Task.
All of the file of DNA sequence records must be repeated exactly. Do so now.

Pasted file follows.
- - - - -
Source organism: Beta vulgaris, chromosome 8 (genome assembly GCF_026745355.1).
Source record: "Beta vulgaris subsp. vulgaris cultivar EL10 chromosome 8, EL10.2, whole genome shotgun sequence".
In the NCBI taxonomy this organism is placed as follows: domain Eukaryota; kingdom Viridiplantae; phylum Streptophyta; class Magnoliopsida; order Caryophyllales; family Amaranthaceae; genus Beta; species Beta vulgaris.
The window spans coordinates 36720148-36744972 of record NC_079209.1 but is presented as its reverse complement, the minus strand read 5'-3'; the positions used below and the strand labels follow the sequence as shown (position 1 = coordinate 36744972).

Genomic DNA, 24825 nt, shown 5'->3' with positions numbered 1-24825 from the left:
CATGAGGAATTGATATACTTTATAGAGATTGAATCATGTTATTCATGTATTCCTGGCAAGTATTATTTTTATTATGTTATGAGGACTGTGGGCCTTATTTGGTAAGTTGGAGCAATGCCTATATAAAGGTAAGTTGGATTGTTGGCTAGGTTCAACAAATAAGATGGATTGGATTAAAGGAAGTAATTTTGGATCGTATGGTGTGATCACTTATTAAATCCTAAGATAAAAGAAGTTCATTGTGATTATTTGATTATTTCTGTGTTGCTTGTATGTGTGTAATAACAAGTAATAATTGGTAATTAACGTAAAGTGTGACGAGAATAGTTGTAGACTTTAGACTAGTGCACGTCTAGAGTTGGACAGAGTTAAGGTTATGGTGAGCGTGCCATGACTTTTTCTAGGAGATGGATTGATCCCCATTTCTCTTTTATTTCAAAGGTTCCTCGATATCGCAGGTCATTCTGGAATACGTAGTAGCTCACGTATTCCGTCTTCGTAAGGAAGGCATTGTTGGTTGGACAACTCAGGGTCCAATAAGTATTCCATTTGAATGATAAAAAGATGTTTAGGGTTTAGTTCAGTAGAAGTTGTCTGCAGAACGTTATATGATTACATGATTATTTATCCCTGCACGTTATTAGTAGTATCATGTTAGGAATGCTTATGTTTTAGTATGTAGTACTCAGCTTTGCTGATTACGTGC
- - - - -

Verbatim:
Source organism: Beta vulgaris, chromosome 8 (genome assembly GCF_026745355.1).
Source record: "Beta vulgaris subsp. vulgaris cultivar EL10 chromosome 8, EL10.2, whole genome shotgun sequence".
In the NCBI taxonomy this organism is placed as follows: domain Eukaryota; kingdom Viridiplantae; phylum Streptophyta; class Magnoliopsida; order Caryophyllales; family Amaranthaceae; genus Beta; species Beta vulgaris.
The window spans coordinates 36720148-36744972 of record NC_079209.1 but is presented as its reverse complement, the minus strand read 5'-3'; the positions used below and the strand labels follow the sequence as shown (position 1 = coordinate 36744972).

Genomic DNA, 24825 nt, shown 5'->3' with positions numbered 1-24825 from the left:
CATGAGGAATTGATATACTTTATAGAGATTGAATCATGTTATTCATGTATTCCTGGCAAGTATTATTTTTATTATGTTATGAGGACTGTGGGCCTTATTTGGTAAGTTGGAGCAATGCCTATATAAAGGTAAGTTGGATTGTTGGCTAGGTTCAACAAATAAGATGGATTGGATTAAAGGAAGTAATTTTGGATCGTATGGTGTGATCACTTATTAAATCCTAAGATAAAAGAAGTTCATTGTGATTATTTGATTATTTCTGTGTTGCTTGTATGTGTGTAATAACAAGTAATAATTGGTAATTAACGTAAAGTGTGACGAGAATAGTTGTAGACTTTAGACTAGTGCACGTCTAGAGTTGGACAGAGTTAAGGTTATGGTGAGCGTGCCATGACTTTTTCTAGGAGATGGATTGATCCCCATTTCTCTTTTATTTCAAAGGTTCCTCGATATCGCAGGTCATTCTGGAATACGTAGTAGCTCACGTATTCCGTCTTCGTAAGGAAGGCATTGTTGGTTGGACAACTCAGGGTCCAATAAGTATTCCATTTGAATGATAAAAAGATGTTTAGGGTTTAGTTCAGTAGAAGTTGTCTGCAGAACGTTATATGATTACATGATTATTTATCCCTGCACGTTATTAGTAGTATCATGTTAGGAATGCTTATGTTTTAGTATGTAGTACTCAGCTTTGCTGATTACGTGC